Before I got to that point, though, I’d had to overcome two procurement hurdles. First, bagels must be made with flour that has a high rate of gluten: in the US, you would make them with high-gluten flour or bread flour. Unfortunately, French flour is significantly lower in gluten than American flours — it has to do with the different types of wheat that we grow and mill — and as Jane had warned me from her past experience, it would not work. So, my mission was to find powdered wheat gluten that I could add to my flour to boost its gluten content.
The bagels were fantastic, and just what I was hoping for: great flavor and just the right density and chewiness, the perfect carriers for the all-natural, chunky peanut butter I brought back from California.
Second, part of what gives bagels their distinctive flavor is that the dough is lightly sweetened with barley malt, in powder or syrup form. In France, this goes by the names of sirop d’orge, malt d’orge or sirop d’orge malté. I had to try a few organic food stores, but I ended up finding both of these ingredients at the same one**; I almost hugged the cashier.
I mostly stuck to Peter Reinhart’s method, except for a few things: I modified the recipe to use some of my sourdough starter in the sponge (enough to produce a final 1-to-3 ratio between starter and flour) and reduced the amount of commercial yeast. I also halved the recipe (his produces 12 large bagels; I made 8 medium).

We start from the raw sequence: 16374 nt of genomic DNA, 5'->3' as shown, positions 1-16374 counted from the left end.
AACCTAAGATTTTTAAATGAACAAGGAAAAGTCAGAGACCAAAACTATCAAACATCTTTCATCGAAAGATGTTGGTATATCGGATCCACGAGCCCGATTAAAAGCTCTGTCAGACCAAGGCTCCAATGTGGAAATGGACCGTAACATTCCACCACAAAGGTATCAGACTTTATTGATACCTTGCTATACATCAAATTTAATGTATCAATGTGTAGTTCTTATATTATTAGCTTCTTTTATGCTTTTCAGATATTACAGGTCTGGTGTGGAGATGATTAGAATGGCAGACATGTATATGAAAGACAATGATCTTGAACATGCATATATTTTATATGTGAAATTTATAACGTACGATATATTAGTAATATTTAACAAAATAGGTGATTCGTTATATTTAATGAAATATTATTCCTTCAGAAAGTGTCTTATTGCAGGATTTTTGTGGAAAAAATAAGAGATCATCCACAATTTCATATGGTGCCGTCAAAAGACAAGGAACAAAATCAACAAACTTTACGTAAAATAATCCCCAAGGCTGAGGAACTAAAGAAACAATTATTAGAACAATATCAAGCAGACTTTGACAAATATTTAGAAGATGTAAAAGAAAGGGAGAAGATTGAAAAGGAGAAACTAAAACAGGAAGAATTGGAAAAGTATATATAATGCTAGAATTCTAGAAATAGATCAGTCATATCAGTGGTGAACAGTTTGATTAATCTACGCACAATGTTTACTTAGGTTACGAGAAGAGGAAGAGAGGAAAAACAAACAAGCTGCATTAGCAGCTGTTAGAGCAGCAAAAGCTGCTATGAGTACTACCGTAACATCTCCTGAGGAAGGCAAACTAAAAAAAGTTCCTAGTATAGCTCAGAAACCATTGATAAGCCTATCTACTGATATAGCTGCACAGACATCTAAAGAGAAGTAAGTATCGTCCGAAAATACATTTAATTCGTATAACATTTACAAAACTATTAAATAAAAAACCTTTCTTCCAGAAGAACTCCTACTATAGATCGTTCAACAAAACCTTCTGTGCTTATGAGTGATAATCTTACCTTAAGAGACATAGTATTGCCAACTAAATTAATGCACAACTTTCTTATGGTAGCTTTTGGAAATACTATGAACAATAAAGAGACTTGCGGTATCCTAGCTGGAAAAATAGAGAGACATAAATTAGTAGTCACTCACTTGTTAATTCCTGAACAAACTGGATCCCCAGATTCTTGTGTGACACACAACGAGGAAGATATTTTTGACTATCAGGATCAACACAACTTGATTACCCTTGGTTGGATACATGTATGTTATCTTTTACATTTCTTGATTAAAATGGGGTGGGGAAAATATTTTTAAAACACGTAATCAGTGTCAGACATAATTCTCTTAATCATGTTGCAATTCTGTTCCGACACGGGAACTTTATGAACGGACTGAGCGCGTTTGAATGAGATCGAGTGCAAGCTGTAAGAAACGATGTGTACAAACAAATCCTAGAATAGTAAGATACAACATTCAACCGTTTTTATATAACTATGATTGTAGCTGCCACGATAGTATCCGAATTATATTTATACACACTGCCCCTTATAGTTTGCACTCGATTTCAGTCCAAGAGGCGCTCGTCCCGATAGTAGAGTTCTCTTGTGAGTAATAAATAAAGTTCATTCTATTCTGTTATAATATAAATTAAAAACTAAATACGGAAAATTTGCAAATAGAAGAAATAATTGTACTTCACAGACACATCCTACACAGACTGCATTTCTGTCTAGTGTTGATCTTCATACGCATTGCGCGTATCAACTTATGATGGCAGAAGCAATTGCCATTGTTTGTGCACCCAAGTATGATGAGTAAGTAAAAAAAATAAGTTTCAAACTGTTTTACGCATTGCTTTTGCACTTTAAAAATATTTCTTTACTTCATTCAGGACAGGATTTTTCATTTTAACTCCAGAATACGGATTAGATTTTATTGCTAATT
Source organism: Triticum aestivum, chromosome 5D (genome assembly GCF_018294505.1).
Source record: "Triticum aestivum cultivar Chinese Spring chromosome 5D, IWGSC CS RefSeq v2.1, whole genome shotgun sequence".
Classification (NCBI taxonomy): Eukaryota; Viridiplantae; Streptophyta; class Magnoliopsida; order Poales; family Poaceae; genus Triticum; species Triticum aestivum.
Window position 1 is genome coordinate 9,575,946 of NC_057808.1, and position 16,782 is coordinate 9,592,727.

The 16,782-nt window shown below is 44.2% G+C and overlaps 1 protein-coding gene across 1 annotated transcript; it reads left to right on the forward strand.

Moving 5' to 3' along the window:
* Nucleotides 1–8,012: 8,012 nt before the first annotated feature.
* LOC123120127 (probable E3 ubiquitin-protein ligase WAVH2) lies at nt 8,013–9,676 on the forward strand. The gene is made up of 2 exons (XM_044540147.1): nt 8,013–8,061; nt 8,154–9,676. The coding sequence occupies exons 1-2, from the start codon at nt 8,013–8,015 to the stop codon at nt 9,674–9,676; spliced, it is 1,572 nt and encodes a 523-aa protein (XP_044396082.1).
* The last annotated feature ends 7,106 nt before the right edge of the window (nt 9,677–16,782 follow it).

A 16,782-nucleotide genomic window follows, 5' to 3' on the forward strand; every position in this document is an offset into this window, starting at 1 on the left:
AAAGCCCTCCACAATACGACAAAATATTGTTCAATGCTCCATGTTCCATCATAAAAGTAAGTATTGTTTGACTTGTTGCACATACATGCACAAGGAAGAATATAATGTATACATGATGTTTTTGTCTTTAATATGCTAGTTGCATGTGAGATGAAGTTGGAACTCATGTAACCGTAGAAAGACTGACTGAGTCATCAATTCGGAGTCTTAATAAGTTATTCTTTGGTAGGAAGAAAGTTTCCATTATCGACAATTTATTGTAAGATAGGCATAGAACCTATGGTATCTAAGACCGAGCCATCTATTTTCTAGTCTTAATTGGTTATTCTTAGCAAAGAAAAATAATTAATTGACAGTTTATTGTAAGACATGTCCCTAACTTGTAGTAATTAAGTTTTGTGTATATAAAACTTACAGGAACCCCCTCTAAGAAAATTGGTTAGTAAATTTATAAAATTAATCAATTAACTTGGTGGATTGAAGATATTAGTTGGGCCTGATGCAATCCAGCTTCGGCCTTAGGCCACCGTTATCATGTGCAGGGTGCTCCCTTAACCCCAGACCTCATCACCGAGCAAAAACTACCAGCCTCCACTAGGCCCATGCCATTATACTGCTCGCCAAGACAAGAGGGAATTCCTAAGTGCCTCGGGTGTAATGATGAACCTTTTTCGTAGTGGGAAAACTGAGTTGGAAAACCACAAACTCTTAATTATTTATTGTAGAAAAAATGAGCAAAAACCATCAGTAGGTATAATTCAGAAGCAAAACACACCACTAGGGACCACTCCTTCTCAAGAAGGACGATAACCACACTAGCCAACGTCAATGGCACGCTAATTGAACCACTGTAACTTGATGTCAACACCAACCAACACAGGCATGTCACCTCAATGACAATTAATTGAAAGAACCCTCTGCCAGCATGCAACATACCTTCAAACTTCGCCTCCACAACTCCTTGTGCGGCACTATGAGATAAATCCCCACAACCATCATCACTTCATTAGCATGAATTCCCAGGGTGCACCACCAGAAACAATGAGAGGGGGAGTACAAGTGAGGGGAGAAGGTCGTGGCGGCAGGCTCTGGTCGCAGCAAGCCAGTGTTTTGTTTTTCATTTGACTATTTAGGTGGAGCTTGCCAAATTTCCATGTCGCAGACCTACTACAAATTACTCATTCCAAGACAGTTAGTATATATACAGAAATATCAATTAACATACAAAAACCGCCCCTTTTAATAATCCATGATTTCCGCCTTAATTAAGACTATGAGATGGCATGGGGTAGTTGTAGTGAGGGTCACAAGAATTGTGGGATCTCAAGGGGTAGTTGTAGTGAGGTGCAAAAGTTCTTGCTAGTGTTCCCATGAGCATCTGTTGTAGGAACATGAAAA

I took some liberty with the order of the steps, too: Peter Reinhart’s recipe has you make the dough, shape the bagels, lay them out on baking sheets, and then leave them overnight in the refrigerator (a step called retarding), before you poach and bake them the next day. The thing is, I have a Paris-sized fridge that is stuffed to the gills with, well, food, and the notion that I should just free up two (of the four) shelves to place baking sheets for the night is heroic fantasy.
So, instead of shaping the bagels pre-retarding, I simply placed the ball of dough in the fridge (it was a challenge just to make room for the bowl) and shaped it the next day. I was not struck by the wrath of the bagel gods during the night, so I assume it wasn’t too big of a commandment to break.